2014, August 7 | Thursday 3:30 am

by Peter Samuel

City staff and the Historic Preservation Commission are flouting the Guidelines limiting use of pressure treated wood in fences. The Guidelines are clear that fences facing the street “cannot be built of pressure-treated wood.” (p50)

Under Chapter 4 MATERIALS FOR REHABILITATION AND THEIR TREATMENT section D. WOOD MATERIALS p50 you have first under 1. ChapAlleyB1469Acceptable wood. “Any species of untreated, non-composite wood can be used for wood elements in the Historic District… All visible wood surfaces must be painted or stained with a solid opaque stain that resembles a paint finish.”

Since pressure treated wood is ‘treated’ and wood fences are a ‘wood element’ that says, in effect, that pressure treated wood in the historic district is not allowed. Period.

But the Guidelines back away from that in the next paragraph ‘2. Decay and termite resistant wood’ under A. Use of pressure-treated wood: “In the Historic District visible pressure treated wood can only be used for structural elements that are concealed where wood is in direct contact with the ground, such as posts, lattice, and some structural and trim elements… Fences can be built of pressure-treated lumber, except as noted in 2.B.”

2.B. : “…Street-facing gates and fences cannot be built of pressure-treated wood.” (p50)

We get the same message later.

Chapter 8 GUIDELINES FOR LANDSCAPES AND STREETSCAPES, G. FENCES, GATES AND WALLS 8. Inappropriate fence types and materials, p125 says

“Pressure treated wood is permitted for fences and gates that do not face the street.”

So the Guidelines are pretty clear that pressure treated wood fences are OK so long as they don’t face the street.

Well what’s been going on East 2nd Street just opposite the Catholic Church on the corner of Chapel Alley. There’s a brand new fence, all pressure treated wood, just completed in an L-plan, part facing East 2nd Street and the longer stretch down the sidewalk of Chapel Alley.

ChapAlMarkings1471We were first told by a senior City official this fence was non-compliant when we raised it in a telephone conversation.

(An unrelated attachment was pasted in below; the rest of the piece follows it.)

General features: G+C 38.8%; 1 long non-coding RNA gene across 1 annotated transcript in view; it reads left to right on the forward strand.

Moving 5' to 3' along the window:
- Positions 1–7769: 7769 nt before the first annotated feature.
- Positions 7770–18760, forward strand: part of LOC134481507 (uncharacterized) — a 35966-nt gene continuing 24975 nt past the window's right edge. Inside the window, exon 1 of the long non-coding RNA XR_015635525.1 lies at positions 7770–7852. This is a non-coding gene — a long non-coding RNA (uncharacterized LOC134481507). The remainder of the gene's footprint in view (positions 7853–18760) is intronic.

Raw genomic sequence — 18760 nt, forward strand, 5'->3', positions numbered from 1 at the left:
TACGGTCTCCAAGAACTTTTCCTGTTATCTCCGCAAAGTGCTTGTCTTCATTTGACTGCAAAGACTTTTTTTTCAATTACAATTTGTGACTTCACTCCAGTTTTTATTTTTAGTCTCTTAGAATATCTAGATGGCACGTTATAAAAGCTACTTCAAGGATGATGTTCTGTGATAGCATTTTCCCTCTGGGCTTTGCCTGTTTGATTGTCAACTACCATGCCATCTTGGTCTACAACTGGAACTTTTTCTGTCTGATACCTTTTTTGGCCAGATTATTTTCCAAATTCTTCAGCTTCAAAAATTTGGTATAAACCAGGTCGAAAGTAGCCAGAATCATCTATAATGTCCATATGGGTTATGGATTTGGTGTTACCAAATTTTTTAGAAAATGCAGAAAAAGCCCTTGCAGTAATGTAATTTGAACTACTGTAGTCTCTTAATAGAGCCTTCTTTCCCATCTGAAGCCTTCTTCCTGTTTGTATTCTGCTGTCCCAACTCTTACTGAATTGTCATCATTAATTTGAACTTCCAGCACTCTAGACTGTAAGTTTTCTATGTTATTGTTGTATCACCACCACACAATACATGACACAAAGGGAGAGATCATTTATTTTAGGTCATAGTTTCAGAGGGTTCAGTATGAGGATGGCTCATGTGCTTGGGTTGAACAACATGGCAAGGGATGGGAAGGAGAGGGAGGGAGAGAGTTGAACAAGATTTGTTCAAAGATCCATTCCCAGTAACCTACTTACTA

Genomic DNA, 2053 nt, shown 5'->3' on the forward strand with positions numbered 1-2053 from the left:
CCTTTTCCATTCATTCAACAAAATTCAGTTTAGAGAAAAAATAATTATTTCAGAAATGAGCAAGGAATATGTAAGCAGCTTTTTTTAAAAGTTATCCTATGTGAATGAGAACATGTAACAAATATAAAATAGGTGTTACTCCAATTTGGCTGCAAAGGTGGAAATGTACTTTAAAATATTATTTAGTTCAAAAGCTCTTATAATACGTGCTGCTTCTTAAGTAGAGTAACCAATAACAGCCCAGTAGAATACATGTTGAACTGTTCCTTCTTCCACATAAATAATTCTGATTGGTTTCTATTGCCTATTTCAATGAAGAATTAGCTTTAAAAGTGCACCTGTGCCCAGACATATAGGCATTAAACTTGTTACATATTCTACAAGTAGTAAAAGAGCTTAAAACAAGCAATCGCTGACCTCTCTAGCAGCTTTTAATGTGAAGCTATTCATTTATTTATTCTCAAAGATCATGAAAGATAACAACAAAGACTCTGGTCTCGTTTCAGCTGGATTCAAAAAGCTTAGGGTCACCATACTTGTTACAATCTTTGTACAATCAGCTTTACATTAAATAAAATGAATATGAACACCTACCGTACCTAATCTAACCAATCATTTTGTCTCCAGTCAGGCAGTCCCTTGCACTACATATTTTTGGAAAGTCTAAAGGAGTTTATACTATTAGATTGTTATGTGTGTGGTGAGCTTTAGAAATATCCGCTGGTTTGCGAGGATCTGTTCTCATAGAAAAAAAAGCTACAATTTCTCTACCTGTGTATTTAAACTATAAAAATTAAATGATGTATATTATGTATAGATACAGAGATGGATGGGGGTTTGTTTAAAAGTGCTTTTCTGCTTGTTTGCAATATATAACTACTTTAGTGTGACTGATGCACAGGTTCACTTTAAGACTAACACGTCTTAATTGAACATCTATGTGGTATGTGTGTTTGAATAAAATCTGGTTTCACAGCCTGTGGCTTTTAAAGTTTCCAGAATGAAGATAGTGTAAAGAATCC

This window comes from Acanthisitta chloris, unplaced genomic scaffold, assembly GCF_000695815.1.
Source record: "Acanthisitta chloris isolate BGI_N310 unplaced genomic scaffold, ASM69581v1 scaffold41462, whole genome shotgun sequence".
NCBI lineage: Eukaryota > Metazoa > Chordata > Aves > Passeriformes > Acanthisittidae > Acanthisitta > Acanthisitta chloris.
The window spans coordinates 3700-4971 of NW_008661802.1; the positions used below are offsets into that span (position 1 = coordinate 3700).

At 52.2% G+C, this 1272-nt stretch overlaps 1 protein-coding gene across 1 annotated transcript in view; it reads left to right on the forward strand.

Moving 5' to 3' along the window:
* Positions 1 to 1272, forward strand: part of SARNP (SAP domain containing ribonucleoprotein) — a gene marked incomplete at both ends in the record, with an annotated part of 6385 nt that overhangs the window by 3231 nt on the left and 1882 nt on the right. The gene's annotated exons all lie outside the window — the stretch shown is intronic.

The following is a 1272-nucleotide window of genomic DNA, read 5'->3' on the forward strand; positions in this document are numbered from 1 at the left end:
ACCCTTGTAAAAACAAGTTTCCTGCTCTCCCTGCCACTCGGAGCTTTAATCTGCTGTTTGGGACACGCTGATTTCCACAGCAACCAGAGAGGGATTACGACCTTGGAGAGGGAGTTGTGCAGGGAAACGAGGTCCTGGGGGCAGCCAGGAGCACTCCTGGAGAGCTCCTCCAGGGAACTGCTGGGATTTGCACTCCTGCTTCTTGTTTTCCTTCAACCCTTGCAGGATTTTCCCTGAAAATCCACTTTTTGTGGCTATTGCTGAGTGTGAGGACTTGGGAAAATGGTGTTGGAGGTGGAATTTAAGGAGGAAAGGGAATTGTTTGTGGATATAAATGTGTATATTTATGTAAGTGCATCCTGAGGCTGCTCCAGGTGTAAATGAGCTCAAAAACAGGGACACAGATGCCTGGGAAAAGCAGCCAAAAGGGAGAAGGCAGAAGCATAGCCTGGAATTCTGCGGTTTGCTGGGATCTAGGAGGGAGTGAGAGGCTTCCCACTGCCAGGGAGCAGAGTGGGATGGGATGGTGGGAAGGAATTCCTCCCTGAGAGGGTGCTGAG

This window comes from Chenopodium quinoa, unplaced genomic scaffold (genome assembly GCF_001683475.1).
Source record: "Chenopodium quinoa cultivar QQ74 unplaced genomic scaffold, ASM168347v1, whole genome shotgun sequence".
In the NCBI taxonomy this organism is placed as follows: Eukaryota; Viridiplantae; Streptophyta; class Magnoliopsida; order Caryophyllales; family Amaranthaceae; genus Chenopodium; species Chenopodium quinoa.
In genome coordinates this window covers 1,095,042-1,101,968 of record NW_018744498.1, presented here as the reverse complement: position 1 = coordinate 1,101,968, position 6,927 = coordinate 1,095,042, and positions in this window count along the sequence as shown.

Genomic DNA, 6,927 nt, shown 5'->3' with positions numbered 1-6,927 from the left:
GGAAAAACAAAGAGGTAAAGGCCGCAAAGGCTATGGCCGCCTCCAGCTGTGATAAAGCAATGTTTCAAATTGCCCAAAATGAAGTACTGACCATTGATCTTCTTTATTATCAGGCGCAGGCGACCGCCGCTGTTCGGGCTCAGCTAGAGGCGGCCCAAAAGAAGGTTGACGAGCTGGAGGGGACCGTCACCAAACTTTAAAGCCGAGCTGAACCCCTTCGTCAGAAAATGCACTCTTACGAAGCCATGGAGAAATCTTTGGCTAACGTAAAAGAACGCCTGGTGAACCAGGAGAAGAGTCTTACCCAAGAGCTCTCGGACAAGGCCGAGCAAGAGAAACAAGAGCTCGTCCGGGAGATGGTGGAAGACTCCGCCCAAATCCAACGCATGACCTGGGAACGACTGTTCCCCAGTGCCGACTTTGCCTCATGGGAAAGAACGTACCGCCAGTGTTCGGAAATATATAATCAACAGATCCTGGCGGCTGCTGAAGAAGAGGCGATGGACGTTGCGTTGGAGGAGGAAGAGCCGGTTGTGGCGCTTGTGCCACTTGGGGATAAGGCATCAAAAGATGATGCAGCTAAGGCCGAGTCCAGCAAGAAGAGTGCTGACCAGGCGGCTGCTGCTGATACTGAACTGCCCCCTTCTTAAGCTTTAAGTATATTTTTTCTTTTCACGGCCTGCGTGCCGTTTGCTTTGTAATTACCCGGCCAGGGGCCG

But next day he emailed us with a correction: “To clarify from our phone conversation yesterday, pressure treated wood is permitted in the historic district for fences. Garden structures such as pergolas or arbors could also be constructed from pressure treated materials.”

So the Guidelines are not being followed on pressure treated wood for fences.

As in the case of asphalt shingles for new roofing, specifically forbidden in the Guidelines but allowed in practice.

And as in the case of fiber cement composite board for outside wall cladding. Verboten in der Guidelines but permitted in fact.

This despite the statement at the beginning (p8) of the Guidelines: “These guidelines are the basis of the review process and the foundation for decision-making by the (Historic Preservation) Commission.”

We don’t know how this came about.

Did the Commission discuss and formally vote these divergences from the Guidelines at some point? We can’t establish that.

Or did the City staff decide these were politically prudent departures from the clear meaning of the Guidelines, and the Commissioners never caught on?

We suspect the latter because the Commissioners are part-timers and rely heavily on City staff for their interpretation of the Guidelines.

COMMENT: Whatever the explanation this is yet another manifestation of Historic District Guidelines chaos. And it highlights the need for a thorough-going review and rewrite of the Guidelines.ChapelAlleyA1470

On PT pine: Pressure treated wood SHOULD be an option in the historic district. The fungal and insect resistance provided by pressure treatment with copper based preservatives is an important tool for preservation. It is an economical means of extending the life of wood elements. Untreated pine would last maybe 10 years versus 30 to 50 years treated.

The most commonly sold pressure treated wood here is southern yellow pine. Home Deport sells the 5/8 x 5.5 inch x 6 foot fence boards for $1.64 each. The main alternative is western cedar or redwood which goes for $2.37/board, so the 218 boards for 100ft of fence will be $357 for the PT southern pine versus $517 for the western cedar/redwood.

It certainly used to be true that the southern pine has a much greater tendency to shrink, crack and twist and doesn’t take paint or stain as well as the western wood. That may be changing a bit. The southern pine suppliers are improving their product as the treatment is refined. And while the heartwood of western cedar has great natural resistance to rot and insects a proportion of board is often the outside sapwood (lighter in color) and lacks that rot and insect resistance. A western fence with a lot of sapwood will fall apart much quicker than PT pine.

That said the western wood is generally considered more attractive. It has a good grain and smells beautiful. Unpainted it weathers to a nice gray, and generally takes a stain or paint better than PT pine.

- editor 2014-08-06

 

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